• Advocacy Coalition Framework;
  • crisis;
  • policy change;
  • coalition mobilization;
  • learning;
  • nuclear power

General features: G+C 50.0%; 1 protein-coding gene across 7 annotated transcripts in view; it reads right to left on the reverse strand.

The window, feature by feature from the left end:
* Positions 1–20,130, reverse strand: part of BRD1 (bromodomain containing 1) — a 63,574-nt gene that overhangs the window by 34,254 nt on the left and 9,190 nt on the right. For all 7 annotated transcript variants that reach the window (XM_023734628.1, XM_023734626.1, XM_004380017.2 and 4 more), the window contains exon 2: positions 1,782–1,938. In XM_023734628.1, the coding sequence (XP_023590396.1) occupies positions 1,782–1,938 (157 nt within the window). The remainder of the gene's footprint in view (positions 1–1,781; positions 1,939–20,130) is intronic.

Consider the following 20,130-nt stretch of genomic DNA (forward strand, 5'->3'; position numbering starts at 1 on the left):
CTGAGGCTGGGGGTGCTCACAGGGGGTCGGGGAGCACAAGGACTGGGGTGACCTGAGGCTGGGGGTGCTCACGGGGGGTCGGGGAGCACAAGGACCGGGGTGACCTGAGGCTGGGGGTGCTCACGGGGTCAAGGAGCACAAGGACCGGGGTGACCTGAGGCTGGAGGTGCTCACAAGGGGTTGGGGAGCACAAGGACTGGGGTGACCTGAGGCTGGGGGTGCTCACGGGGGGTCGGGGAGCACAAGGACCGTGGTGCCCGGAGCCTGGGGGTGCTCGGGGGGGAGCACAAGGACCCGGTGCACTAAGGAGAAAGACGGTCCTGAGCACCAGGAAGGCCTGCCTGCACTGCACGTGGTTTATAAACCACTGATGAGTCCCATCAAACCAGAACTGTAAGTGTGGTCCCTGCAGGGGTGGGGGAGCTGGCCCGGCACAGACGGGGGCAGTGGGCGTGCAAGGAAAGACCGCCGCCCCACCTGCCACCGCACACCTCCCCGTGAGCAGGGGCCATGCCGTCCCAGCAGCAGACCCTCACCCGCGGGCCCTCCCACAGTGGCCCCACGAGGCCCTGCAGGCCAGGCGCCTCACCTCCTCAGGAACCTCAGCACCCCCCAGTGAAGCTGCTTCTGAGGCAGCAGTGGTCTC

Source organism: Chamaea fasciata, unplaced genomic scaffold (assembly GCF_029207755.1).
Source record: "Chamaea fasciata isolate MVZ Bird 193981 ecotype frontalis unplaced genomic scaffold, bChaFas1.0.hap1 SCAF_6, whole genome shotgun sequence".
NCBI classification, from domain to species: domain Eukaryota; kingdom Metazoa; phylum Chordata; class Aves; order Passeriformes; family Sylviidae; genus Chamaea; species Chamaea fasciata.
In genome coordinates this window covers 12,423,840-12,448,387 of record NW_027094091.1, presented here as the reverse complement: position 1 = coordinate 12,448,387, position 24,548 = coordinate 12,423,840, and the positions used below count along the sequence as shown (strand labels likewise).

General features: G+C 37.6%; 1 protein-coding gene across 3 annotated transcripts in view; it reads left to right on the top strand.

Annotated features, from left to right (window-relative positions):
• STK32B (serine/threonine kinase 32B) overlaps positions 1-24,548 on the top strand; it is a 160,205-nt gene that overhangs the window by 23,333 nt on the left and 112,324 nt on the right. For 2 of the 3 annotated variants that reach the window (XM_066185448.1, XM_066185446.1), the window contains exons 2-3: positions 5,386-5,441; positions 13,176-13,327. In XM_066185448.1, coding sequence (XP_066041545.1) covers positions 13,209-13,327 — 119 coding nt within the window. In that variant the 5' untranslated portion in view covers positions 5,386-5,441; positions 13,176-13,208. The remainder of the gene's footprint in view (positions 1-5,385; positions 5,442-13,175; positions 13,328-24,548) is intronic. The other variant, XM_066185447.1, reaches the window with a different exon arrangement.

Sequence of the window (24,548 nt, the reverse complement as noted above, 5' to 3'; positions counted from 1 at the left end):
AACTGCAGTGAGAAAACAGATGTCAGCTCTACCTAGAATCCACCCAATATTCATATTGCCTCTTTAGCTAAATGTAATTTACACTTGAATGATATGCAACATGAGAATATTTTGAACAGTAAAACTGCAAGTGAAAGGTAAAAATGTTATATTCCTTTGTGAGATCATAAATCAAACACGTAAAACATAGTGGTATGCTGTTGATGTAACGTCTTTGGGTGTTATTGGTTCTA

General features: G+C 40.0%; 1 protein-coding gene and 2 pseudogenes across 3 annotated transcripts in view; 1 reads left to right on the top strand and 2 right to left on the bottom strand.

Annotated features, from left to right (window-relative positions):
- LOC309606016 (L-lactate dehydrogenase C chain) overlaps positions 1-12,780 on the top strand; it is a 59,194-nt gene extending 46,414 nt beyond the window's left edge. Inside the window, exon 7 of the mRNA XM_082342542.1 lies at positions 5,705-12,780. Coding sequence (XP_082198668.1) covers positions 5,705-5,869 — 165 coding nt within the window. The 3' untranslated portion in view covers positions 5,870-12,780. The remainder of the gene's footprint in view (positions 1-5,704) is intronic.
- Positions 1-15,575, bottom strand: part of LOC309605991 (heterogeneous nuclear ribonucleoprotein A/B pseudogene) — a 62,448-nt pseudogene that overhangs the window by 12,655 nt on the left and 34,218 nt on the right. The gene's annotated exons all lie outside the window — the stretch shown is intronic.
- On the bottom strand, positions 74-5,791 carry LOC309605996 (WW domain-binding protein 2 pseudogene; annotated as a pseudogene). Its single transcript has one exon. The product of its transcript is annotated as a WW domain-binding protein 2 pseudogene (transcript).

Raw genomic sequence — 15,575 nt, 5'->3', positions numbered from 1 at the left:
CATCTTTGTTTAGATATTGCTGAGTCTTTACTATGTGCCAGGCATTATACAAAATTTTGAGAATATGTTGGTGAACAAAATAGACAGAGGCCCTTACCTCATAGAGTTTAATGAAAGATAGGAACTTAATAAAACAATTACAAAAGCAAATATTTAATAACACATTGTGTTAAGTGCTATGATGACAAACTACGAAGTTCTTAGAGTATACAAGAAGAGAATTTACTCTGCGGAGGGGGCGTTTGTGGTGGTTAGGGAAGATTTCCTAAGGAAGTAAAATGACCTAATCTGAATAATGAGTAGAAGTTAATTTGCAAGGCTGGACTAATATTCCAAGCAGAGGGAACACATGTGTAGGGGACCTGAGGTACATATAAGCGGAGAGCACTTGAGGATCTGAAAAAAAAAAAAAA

Public policy scholars often accentuate the key role of crises in explaining policy change; however, much empirical work still remains to be done in order to explain crisis-induced policy outcomes. This article explores the prediction of the Advocacy Coalition Framework that stable coalitions and impediments to learning reduce the likelihood for policy change after a crisis. Strategic action is emphasized as a supplementary variable focusing on the role of political motivations in post-crisis policymaking. Sweden's decision not to accelerate the nuclear power phaseout following the 1986 Chernobyl disaster provides a case study to assess the utility of these explanations. Findings corroborate theoretical expectations about stable minority coalitions, cast doubts over the presumed rigidity of policy core beliefs, and emphasize strategic action and cognitive heuristics as important motivations for policy choice. The article concludes by outlining three sector-specific variables (ideological salience, level of conflict, and previous crisis experiences) that add to the explanation of crisis-induced policy outcomes.